Of course, having a desire to do world-class work is a lot different than actually doing it. But Bradbourne quickly reels off a list of campaigns that he believes back its claim up: Orcon’s Cannes Grand Prix-winning ‘Iggy Pop’ campaign; the giant duck to launch MediaWorks’ channel Four; ‘The Smirnoff Night Project’ and #PurePotential campaign; Unitec’s documentary series ‘Change Starts Here’ and the follow-up ‘We make the People who make it’; and 2degrees’ ‘Play the Bridge’.
As a result of all this work—and the concerted effort to raise its profile by entering and winning awards for it—it attracted plenty of attention, both here and overseas, and from clients and staff. And it developed a reputation as one of the region’s hottest new agencies, becoming the first independent agency to win NBR Agency of the Year and the first independent agency to dominate Axis. But that creative reputation wasn’t always a good thing in the early days.
“We were getting meetings with clients who said ‘we love your work but we think you’re too creative for us’,” says Bradbourne.
He felt that was an inaccurate perception and he says its early work was “really commercially mature”, pointing to the Green Party campaign and the Orcon work, which both won multiple Effies. But perception is nine tenths of the brand. And, generally speaking, the bigger an agency gets—and the bigger the clients it works with—the better its systems and processes need to be. So it worked really hard on promoting its strategic thinking and bolstering its account service capabilities.
Redwood’s experience has certainly helped in that regard, and he’s also helped the agency navigate the often choppy seas of running a booming business (it was rated New Zealand’s 16th fastest-growing company in 2011’s Deloitte Fast 50). But whether it’s DDB, BBH, TBWA, BBDO or any other advertising acronym, he says all of the great agency brands have at least one creative partner in their name. Special has three and at its heart, it is still creatively obsessed, which was another reason he was confident about buying in.
“As the Ad Contrarian says, ‘creative people make the ads, everyone else just makes the arrangements.’”
Now the agency has 30 clients, including 2degrees, NZTE, AA Insurance, TSB and Smirnoff. And it’s in a fairly enviable position.
“We’ve had clients come to us because they’ve seen some of our innovative work but, if it’s been the right thing to do for their business, we’ve actually had to work quite hard to sell them a traditional advertising solution,” says Redwood. “And that still works when it’s done well.” Redwood says the lack of hierarchy allows “anyone to get access to anyone immediately, rather than having to wait a week to get a meeting with the creative director in a larger agency” and that’s an appealing part of working for and with a smaller independent agency. But that brings us to the old chestnut of the senior members of a fast growing agency not being able to maintain the connection to clients that sold them »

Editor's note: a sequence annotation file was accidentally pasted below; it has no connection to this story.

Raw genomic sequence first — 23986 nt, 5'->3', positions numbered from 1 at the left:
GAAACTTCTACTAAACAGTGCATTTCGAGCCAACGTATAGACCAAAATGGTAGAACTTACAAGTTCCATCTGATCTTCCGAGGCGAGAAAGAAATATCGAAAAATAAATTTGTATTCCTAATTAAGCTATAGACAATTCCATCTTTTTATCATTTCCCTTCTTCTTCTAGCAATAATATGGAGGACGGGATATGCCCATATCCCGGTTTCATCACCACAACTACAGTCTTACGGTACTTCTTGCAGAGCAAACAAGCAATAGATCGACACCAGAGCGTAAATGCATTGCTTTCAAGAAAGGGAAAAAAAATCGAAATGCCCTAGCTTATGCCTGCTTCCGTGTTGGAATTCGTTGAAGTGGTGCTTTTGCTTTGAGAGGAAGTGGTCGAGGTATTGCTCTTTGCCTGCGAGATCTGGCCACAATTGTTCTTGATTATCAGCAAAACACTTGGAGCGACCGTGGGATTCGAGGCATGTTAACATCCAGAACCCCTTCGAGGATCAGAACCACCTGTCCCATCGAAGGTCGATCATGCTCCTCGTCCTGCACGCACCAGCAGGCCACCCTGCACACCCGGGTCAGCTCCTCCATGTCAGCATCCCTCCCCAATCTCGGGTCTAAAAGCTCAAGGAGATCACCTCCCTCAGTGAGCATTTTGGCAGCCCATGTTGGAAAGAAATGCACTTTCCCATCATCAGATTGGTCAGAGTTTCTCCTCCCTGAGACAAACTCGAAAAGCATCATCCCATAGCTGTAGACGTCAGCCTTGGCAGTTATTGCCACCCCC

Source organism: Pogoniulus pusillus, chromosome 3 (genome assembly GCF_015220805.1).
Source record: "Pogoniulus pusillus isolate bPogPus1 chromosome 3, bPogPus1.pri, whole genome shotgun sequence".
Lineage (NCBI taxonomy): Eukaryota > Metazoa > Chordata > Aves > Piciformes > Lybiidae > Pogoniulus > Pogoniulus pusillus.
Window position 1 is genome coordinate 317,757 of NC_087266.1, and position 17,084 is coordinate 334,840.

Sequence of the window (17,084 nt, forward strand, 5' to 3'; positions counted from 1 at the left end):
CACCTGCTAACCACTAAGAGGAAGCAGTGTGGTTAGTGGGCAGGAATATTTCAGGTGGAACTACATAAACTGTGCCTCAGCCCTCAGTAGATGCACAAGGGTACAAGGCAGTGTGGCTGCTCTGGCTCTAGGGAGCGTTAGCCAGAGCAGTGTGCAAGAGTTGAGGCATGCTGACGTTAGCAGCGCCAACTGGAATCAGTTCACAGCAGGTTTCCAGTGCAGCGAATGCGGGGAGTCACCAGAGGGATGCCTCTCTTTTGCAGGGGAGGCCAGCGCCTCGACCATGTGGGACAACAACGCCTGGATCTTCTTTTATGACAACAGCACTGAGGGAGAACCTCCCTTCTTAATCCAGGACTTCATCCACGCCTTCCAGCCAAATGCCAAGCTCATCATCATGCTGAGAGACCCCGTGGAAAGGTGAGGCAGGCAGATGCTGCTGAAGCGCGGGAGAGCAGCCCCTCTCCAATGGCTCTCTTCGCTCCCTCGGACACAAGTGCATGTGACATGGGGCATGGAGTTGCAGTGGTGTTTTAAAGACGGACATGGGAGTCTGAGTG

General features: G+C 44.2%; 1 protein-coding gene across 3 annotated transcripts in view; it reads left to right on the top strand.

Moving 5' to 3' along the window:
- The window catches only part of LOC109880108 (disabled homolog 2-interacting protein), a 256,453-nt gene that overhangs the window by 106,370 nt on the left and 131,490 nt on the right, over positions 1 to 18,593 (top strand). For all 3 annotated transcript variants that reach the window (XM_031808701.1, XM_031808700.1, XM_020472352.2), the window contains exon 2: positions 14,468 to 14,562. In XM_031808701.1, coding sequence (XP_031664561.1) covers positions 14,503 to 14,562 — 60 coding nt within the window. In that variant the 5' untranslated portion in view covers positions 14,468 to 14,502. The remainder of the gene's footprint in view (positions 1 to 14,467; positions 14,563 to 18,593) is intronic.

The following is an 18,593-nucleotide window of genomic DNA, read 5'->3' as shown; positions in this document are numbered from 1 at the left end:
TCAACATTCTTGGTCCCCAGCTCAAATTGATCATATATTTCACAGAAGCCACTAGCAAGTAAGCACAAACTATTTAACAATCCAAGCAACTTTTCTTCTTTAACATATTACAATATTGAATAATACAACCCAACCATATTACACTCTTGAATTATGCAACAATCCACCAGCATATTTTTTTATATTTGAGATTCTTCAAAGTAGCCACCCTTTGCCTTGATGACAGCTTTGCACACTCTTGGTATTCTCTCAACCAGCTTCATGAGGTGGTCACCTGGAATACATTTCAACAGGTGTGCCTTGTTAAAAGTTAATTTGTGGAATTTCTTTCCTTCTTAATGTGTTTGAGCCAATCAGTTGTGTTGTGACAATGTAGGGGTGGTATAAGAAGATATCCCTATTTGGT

of 64 percent each year, revenue has increased by an average of 67 percent each year and profit before tax has increased by an average of 58 percent each year.” As with any business, there are certain watershed moments that take it to the next level. Special Group has had a few of them. But winning 2degrees against the incumbent Whybin/TBWA, Colenso BBDO and similarly successful indie Barnes Catmur was one of them and sent a signal that it was now a genuine threat to the big boys.
Malcolm Phillipps, 2degrees’ chief marketing officer, says he liked a lot of the work Special had done for other clients. And despite being known for its creativity, he says it was the strategy and planning offer that really impressed him.
Special also has a broad and compelling range of skills, with a particular specialty in design. Not too many agencies have been able to succeed at both these disciplines and they believe ad campaigns made by agencies without a design sensibility often don’t have the aesthetic appeal or focus on user-experience, while design agencies don’t tend to communicate quite as effectively with people like great advertising can.
“We win a lot of clients for our advertising and a lot of clients for design. They buy the story,” says Bradbourne. “They know the days of solving every marketing problem with an ad are long gone. So we can think about things like brand experience, product design, packaging design, retail experience, all the way through to an ad. Design helps because we look at the whole customer experience.”